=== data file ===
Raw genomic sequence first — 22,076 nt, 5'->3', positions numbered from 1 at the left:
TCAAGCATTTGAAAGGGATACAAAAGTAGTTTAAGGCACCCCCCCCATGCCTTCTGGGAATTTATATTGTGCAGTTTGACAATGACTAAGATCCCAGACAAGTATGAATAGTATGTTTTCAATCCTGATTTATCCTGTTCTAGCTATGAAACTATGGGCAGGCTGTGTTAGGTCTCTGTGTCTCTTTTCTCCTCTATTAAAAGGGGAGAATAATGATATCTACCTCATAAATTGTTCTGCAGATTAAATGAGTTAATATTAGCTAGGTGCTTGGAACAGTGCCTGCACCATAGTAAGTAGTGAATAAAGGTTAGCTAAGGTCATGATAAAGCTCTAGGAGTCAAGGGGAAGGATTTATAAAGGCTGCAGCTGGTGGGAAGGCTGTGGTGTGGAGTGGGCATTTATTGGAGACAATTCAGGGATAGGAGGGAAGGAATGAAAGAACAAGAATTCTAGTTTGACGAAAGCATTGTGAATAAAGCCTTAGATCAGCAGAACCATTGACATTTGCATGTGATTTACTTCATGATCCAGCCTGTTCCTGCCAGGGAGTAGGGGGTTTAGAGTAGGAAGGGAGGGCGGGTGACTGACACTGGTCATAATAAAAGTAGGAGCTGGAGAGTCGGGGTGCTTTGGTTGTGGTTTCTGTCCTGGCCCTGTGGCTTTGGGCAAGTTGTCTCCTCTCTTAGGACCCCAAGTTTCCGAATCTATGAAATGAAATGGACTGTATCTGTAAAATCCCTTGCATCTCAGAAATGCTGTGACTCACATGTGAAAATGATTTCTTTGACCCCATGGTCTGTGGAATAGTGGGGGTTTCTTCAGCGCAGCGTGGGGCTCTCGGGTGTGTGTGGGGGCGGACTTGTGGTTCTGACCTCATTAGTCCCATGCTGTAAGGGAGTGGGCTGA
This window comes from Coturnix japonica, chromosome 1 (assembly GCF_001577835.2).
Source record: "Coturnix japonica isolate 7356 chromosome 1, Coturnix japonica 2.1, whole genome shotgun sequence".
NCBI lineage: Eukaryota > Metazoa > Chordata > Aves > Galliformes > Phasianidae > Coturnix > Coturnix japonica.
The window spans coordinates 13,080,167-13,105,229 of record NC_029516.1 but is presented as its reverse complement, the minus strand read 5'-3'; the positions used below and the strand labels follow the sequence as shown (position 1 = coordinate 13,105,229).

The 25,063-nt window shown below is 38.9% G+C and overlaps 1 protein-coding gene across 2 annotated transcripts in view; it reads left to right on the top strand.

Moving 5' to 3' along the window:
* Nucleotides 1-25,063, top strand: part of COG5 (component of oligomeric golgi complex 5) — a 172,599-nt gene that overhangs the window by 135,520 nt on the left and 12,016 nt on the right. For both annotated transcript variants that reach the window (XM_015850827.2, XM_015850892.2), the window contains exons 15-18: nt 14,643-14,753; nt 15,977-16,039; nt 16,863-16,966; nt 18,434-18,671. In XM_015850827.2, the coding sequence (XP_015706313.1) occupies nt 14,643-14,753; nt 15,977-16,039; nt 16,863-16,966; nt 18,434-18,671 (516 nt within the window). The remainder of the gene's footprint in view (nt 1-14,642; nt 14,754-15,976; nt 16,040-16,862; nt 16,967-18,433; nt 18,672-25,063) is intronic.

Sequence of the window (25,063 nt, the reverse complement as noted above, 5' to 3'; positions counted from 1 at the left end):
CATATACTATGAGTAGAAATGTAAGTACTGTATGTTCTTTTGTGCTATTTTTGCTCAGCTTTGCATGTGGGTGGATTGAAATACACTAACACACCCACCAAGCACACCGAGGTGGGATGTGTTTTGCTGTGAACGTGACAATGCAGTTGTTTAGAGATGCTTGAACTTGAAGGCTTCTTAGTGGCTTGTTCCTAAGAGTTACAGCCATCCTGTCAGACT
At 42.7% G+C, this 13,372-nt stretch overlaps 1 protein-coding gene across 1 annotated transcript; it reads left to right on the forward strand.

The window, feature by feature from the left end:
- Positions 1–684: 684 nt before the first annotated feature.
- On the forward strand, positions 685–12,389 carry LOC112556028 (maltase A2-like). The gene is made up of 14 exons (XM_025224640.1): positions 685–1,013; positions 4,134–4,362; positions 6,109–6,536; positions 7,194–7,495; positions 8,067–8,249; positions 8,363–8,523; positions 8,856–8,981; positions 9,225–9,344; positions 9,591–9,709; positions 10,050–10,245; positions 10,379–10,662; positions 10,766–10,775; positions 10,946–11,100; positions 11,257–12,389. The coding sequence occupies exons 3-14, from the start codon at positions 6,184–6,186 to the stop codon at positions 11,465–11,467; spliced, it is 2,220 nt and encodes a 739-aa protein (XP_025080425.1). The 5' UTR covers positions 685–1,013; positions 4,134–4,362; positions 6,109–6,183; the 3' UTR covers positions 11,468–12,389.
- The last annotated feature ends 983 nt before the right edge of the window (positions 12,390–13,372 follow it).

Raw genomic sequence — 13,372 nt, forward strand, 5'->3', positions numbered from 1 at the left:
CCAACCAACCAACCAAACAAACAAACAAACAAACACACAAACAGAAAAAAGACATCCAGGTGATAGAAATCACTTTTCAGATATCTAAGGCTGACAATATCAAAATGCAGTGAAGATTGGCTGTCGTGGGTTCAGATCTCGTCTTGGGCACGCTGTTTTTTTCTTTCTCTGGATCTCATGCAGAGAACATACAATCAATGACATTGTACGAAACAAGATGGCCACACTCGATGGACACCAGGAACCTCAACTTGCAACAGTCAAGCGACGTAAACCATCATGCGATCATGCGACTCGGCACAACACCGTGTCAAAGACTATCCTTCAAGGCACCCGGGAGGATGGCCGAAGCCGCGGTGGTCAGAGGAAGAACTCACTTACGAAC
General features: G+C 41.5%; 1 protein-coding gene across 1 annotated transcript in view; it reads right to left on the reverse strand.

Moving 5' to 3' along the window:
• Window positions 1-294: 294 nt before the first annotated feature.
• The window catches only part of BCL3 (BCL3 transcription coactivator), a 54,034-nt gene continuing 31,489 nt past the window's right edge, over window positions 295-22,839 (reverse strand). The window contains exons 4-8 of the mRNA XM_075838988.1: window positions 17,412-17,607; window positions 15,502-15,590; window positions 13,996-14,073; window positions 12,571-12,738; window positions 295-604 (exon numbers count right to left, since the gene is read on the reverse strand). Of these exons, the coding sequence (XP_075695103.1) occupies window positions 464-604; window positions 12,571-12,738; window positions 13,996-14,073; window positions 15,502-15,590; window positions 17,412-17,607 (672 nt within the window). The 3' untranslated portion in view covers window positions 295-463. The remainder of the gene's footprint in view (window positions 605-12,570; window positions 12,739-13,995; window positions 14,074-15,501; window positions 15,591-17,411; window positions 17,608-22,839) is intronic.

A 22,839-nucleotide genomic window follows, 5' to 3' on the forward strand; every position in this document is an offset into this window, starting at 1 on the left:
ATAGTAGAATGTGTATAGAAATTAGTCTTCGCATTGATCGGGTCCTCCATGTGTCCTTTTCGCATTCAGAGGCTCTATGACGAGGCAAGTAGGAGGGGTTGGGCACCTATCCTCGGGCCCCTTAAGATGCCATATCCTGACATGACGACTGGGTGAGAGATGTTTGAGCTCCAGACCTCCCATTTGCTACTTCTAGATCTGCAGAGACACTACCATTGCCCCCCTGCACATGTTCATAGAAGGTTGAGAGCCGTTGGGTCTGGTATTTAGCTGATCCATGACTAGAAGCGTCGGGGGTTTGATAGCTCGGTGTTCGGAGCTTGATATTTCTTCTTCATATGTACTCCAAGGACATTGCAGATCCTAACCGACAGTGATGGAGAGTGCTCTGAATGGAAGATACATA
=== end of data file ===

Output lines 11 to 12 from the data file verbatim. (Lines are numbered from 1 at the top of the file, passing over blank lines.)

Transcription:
CATATACTATGAGTAGAAATGTAAGTACTGTATGTTCTTTTGTGCTATTTTTGCTCAGCTTTGCATGTGGGTGGATTGAAATACACTAACACACCCACCAAGCACACCGAGGTGGGATGTGTTTTGCTGTGAACGTGACAATGCAGTTGTTTAGAGATGCTTGAACTTGAAGGCTTCTTAGTGGCTTGTTCCTAAGAGTTACAGCCATCCTGTCAGACT
At 42.7% G+C, this 13,372-nt stretch overlaps 1 protein-coding gene across 1 annotated transcript; it reads left to right on the forward strand.